If you have not setup your Microsoft account Power BI gives you an option to signup for then Microsoft account.  Once you create your Microsoft account and login to Power BI desktop, you should see the following dashboard:

Screenshot of Power BI UI once logged in

Connecting Power BI Desktop to SQL Server

Connect Power BI to SQL Server basically refers to importing dataset from an SQL Server database to Power BI. To do so, you have to follow these steps:

1. From the top menu, click on the “Get Data” option. A drop-down list will appear displaying all the available data sources for Power BI as shown in the following screenshot.

Screenshot of Selecting Get Data Option

From the above figure, you can see that there are lot of different options for importing datasets depending upon the data source. We want to connect to SQL Server and fetch data from a SQL Server database, therefore click on SQL Server option from the above drop-down list.

2. You should see the following dialogue box.

Login For SQL Server Connection To Power BI

Enter the name of the Server and the Database name that you want to access. Enter your server name in the Server field and in the Database field, enter “BookStore” i.e. the dataset that we created earlier. If you do not specify the database name, all the databases on your server will be loaded. Click OK button. If the connection is established successfully, you should see the following window:

3. Here you can select and load the tables you want by simply clicking the checkboxes. Click the “Load” button to load the dataset into Power BI. Look at the following screenshot for reference.

Screenshot if SQL connection has been successful

4. Once the database tables are loaded, you will be able to see them on the right-hand side of the screen. You can select any categories from table names. For instance, we select the id and name columns from the Books table as shown below:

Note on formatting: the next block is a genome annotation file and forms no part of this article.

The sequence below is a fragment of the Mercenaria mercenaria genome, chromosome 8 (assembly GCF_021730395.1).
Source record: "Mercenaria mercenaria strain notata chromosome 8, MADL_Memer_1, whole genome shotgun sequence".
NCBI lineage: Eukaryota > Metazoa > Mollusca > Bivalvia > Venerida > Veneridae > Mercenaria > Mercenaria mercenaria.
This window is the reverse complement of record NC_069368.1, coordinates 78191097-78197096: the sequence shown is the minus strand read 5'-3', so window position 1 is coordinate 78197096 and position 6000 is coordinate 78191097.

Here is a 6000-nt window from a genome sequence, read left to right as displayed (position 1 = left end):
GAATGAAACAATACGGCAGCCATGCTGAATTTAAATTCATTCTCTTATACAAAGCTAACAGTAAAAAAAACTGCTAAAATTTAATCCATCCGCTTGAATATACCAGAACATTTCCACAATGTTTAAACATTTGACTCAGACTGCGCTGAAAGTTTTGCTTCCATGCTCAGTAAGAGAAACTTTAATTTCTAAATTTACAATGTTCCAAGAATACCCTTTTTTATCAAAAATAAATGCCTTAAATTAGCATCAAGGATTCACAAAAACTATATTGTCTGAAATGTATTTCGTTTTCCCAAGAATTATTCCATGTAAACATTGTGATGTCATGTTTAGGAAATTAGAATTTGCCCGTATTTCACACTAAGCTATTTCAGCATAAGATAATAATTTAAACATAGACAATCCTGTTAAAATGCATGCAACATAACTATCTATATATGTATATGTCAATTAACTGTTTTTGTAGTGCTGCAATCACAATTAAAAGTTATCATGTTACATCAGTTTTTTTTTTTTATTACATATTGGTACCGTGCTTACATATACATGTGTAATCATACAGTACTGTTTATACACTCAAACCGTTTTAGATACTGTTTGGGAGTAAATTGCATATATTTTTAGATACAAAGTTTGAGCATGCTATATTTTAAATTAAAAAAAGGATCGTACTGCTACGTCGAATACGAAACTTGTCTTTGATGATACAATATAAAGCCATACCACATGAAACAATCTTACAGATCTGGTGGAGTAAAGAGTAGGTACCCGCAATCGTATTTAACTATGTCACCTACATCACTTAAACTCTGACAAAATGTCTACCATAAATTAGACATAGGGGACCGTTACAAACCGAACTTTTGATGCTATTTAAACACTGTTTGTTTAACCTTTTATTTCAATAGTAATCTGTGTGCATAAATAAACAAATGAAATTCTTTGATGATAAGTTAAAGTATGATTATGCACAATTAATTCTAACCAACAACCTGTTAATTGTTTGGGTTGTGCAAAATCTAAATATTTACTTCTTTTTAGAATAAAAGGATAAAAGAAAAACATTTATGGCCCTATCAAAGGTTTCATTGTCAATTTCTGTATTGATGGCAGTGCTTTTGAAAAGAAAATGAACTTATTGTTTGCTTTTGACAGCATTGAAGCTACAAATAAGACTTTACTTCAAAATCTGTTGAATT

Setting up filters for SQL data

5. Finally, from the visualization tab, you can select the type of plot that you want to plot against the selected columns of the books table. For instance, if you select the stacked column chart, you will see the following graph.

You can see the bar plot for book names against their prices.

Example Graph From SQL Data

Connecting Power BI to SQL Server Via SQL Queries

You can also execute SQL queries in Power BI to retrieve the data that you want from SQL Server databases. To do so, while connecting to SQL Server database, go to “Advanced Options” and then type your query in the query window. For instance, the following query selects all the records from the Books table of the BookStore database.

Connection to SQL Server Using SQL Queries

In the output, you will see all the records from the Books table as shown below.

Screenshot showing records in Books table

You can click the “Load” button to load these records into Power BI.



Microsoft Power BI is a data visualization and analytics tool that receive input data from various data sources such as SQL Server, Flat File, OData Feed etc. In this article, you saw how to connect Power BI with SQL Server and load data from SQL Server into Power BI. You also saw how to use SQL Queries in Power BI to retrieve filtered data.